clock menu more-arrow no yes mobile

Filed under:

Double your pressure, none of the runs, Mariners lose 3-0

group recap of a disasterpiece

MLB: Game Two-Los Angeles Angels at Seattle Mariners Steven Bisig-USA TODAY Sports

1st inning:

As the one tasked with penning (no pun intended) the introduction to this missive, I find myself at a loss as to where to begin. We have just come off of a devastating loss in the early-afternoon game.

“Losses aren’t so bad when you’re actually at the ballpark,” we told each other in the 9th inning of the first game, with victory still in reach. Most of the time, that’s true. When the Mariners strand what feels like an entire roster’s worth of runners, and Diego Castillo gets within one out of escaping the tenth inning before Mike Trout hits a dinger to make it a 4-2 game… well, I guess sometimes losses do feel bad when you witness them in person.

Penn Murfee retired the side to begin game two, though Ohtani came within six inches of a dinger.

Julio doubled, Suárez walked, and J.P. forced a hurried throw and legs out an infield single to load the bases. Dylan Moore walked to home plate. Ozzie Osbourne maniacally cackled, and the opening chords to “Crazy Train” thrummed through my body as Dylan hoisted his bat. He proceeds to strike out without much of a fight. So does Justin Upton. Here we go again.

2nd inning:

After getting Matt Duffy to fly out weakly, Murfee gave up a double to Luis Rengifo, and struck out David MacKinnon, who looks like Divorced Dad Noah Syndergaard. He then walked Stassi before getting Juan Lagares to ground out for the third out. It’s not Murfee’s sharpest inning of work, but literally at this point what more can you ask of him.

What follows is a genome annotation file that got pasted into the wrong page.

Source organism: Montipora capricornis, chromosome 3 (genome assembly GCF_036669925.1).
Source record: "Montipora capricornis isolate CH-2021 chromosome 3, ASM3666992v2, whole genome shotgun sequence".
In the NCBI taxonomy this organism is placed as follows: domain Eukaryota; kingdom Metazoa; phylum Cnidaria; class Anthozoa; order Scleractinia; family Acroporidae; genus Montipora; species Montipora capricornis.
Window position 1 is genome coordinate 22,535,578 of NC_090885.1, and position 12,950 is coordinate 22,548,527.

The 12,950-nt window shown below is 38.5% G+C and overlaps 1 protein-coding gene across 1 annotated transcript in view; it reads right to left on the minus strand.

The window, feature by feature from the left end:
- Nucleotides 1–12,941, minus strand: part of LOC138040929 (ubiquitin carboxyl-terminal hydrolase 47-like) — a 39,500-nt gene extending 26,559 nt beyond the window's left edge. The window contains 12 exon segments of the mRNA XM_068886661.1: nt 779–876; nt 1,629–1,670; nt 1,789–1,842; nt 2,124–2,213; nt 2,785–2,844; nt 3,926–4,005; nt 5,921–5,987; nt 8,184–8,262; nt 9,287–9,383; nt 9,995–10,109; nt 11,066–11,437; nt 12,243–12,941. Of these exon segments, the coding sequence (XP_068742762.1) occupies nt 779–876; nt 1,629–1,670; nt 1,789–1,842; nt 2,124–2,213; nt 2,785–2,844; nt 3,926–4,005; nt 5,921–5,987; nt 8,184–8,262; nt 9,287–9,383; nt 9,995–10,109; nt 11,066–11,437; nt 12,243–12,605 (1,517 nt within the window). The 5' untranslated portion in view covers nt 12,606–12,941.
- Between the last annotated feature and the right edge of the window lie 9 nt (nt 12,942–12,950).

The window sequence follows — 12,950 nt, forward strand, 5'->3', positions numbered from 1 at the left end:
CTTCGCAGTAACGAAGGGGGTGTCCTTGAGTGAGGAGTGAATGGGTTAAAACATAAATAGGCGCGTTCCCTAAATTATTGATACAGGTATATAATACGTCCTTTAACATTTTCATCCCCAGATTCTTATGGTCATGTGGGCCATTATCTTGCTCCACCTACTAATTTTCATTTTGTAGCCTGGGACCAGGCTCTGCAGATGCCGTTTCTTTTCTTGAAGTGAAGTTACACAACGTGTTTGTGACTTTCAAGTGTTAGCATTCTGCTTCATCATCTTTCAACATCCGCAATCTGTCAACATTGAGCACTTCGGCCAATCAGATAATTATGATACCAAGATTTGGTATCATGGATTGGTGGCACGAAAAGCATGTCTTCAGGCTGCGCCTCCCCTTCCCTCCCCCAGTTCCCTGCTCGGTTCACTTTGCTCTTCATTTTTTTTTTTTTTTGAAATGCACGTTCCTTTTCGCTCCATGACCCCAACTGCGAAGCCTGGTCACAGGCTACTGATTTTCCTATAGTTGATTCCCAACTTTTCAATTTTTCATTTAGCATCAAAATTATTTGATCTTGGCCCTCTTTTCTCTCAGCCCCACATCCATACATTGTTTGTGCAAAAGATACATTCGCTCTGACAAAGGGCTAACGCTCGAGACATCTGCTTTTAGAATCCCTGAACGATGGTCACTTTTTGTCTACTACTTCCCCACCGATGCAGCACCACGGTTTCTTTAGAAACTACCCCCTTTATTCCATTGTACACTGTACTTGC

Cal Raleigh worked a single in the bottom of the second but other than that the Mariners weren’t able to do anything else against Jose Suarez. Spirits are still high in the bleachers, especially as several members of our party decamp to collect pretzels (new and improved) or pulled pork mac and cheese, but we are suspicious. -Kate

Third inning:

Holy shit, it’s Tommy Milone! He’s back! In bullpen game form. Andrew Velazquez flew out and then Taylor Ward legged out an infield single that was then overturned by replay review, and I honestly couldn’t believe the New York office got it right. Immediately, Mike Trout smashed a home run to right center field for the 51st time versus the Mariners. “I TOLD YOU THAT BOY GOOD!” screams an Angel fan behind us and, well, okay sir, you and the rest of the free world. Thankfully Ohtani flew out for the third out and Milone was off the hook for the time being.

Ty France grounded out and then Suárez struck out, leaving the home 3rd to J.P. alone to bring something home. He grounded out weakly and did not bring anything home. Please jeebus let the Mariners score some runs this next inning. -Eric

Fourth inning:

A tidy 1-2-3 inning from Milone set the middle-bottom of the Angels order down posthaste, but unfortunately the middle-bottom of the Mariners order was equally punchless despite Justin Upton working a walk. At this point Grant is loudly declaiming that Milone will throw the rest of this game as a shutout, but at the end of the ninth inning his arm falls off G.I. Joe-style. Stay tuned, so far it’s the most interesting thing about this game. -Kate

Fifth Inning

At a between-games jaunt over to Alstadt, I had a quite good glass of Fremont Mischief Bourbon - it was complex, warming, notes of smoke and chocolate ran through it. There was a lot going on in that glass.